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Graduation Held For Native Court Workers

SASKATCHEWAN INDIAN      DECEMBER 1973      v03 n12 p03  
Albert Lapatac, and Barry Berglund. Albert Lapatac, Director of the Court Workers Program, is shown here giving helpful hints to one of his court workers, Barry Berglund.

Prince Albert - A six month Court Workers Program, the first in Canada and according to Attorney General Roy Romanow "Unique" because of it's initiation by Indian and Metis people, was completed November 1, 1973 with ten young men graduating.

The graduates include Albert Ross of Regina, George Arcand and John Smallchild both of Duck Lake, Maurice Fasseneuve, Angus Deschambeault and Alex Carriere all of Cumberland House, Bill Whitebear of Carlyle, Robert Spence and James Daigneault of Ile a la Crosse and the only non Indian of the ten graduates,
Barry Berglund of Tisdale.

While speaking to the graduating class at the Indian and Metis Friendship Centre in Prince Albert November 1st, Mr. Romanow accounted a government sponsored Native Court Worker Service would be established effective immediately with the program to be funded on a 50 - 50 cost sharing agreement with the Federal Government. The total amount provided for the program by the two governments for this fiscal year is $60,000 enabling the Prince Albert Friendship Centre to hire four courtworkers, and Friendship Centres in Regina, Saskatoon, North Battleford, and Yorkton to each employ one court worker.

Mr. Romanow, addressing the court workers, said, "This program is very unique and significant because the plan was developed by a native organization who knows the needs, aspirations, hopes, and desires of the people it serves." Mr. Romanow praised the P.A. Friendship Centre and other Friendship Centres for the "leadership they have provided for their people."

Mr. Romanow expressed his appreciation for the work done by staff of the Community College, the Prince Albert Indian and Metis Friendship Centre, native organizations, and everyone else who contributed to the success of the program. "This six month pilot project allows Saskatchewan to be the first province to get involved in this vital area, which will greatly improve legal services for native people," Mr. Romanow said.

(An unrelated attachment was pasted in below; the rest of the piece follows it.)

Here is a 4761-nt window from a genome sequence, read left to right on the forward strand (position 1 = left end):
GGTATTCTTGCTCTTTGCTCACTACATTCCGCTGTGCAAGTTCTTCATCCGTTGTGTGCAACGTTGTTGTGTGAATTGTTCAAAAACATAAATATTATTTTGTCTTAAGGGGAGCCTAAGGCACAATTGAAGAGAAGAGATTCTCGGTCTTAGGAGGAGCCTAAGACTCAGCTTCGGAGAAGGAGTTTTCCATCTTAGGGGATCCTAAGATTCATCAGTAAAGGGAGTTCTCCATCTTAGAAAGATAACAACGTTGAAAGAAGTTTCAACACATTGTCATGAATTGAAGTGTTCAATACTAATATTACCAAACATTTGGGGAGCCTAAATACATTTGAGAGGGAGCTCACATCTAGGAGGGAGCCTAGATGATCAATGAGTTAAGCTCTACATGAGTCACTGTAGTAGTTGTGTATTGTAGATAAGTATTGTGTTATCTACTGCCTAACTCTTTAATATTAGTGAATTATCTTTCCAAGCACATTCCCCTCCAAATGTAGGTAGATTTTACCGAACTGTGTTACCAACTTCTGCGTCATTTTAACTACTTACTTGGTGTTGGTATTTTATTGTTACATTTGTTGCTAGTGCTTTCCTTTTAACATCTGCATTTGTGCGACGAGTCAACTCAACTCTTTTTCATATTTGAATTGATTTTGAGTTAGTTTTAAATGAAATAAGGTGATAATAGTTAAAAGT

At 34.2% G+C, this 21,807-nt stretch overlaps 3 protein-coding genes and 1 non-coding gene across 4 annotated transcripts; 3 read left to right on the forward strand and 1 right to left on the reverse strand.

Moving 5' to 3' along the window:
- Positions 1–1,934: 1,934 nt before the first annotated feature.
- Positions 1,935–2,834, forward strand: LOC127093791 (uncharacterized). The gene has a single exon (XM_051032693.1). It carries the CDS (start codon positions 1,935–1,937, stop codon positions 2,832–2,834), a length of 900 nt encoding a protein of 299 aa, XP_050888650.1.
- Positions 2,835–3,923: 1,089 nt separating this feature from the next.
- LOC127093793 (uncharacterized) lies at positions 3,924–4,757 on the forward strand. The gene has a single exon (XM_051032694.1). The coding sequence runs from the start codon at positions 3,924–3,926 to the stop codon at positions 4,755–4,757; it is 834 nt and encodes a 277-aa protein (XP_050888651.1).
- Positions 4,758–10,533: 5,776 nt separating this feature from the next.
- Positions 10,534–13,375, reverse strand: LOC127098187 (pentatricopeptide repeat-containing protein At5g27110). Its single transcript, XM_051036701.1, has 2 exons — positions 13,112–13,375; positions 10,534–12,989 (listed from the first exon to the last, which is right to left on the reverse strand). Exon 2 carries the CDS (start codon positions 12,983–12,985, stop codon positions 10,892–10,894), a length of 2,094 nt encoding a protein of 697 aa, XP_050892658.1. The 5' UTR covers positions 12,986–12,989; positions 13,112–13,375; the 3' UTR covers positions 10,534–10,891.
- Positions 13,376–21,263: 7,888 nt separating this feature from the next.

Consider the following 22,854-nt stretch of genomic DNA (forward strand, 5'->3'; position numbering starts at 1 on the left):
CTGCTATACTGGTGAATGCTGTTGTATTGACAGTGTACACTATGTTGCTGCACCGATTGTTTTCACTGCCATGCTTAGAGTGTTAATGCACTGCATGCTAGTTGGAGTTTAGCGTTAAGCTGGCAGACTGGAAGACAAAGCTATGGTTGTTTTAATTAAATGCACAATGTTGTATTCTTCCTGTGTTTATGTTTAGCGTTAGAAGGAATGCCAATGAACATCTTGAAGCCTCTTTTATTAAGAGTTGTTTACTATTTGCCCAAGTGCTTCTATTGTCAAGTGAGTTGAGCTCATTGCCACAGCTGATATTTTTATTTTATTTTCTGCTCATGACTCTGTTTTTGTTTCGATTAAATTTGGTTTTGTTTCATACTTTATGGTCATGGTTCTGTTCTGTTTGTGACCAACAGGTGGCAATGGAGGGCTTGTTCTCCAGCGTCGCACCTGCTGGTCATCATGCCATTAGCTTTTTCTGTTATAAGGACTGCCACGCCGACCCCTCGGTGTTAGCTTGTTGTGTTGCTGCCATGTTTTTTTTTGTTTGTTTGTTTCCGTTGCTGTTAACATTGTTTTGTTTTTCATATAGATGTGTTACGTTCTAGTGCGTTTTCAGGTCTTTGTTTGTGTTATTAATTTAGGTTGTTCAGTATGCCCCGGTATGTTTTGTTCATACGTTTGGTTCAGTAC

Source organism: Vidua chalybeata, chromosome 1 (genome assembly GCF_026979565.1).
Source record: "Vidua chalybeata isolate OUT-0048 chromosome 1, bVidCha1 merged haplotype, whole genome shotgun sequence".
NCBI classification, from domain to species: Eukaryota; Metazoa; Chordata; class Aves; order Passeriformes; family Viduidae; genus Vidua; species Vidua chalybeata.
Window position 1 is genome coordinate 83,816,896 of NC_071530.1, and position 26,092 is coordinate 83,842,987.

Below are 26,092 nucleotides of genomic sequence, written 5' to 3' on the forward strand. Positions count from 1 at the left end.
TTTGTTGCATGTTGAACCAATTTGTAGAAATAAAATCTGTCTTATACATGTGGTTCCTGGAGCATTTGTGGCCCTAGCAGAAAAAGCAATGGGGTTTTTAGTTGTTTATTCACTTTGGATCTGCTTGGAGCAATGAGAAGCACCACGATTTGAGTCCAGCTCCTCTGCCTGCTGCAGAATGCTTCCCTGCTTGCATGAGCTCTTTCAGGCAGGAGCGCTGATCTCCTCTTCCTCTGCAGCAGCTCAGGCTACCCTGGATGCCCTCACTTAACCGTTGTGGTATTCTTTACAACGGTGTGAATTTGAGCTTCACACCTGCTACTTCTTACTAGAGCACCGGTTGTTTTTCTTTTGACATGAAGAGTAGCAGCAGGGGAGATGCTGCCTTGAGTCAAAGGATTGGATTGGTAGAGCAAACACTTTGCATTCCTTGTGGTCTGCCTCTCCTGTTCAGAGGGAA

The court workers will provide assistance in many ways as legal counsels including interpreting court procedures arranging bail for the offender, making pre-sentence reports to benefit clients as well as helping the accused after court appearance.

Mr. Romanow congratulated the court workers and stated, "You are a special duty officers of the court. You are in court to make sure truth is brought out."

He urged the court workers "to be independent, to speak up, and to be heard."

To make the occasion, Mr. Romanow presented a set of Saskatchewan Statutes to Albert Lapatac, Director of the Court Workers Program as a gift from the Government and Province of Saskatchewan.

The ceremonies were attended by representatives of the Community College, Indian and Metis Friendship Centre, Metis Society of Saskatchewan, Federation of Saskatchewan Indians, City Police and the R.C.M.P., the Bar Association as well as a representative from the Secretary of State.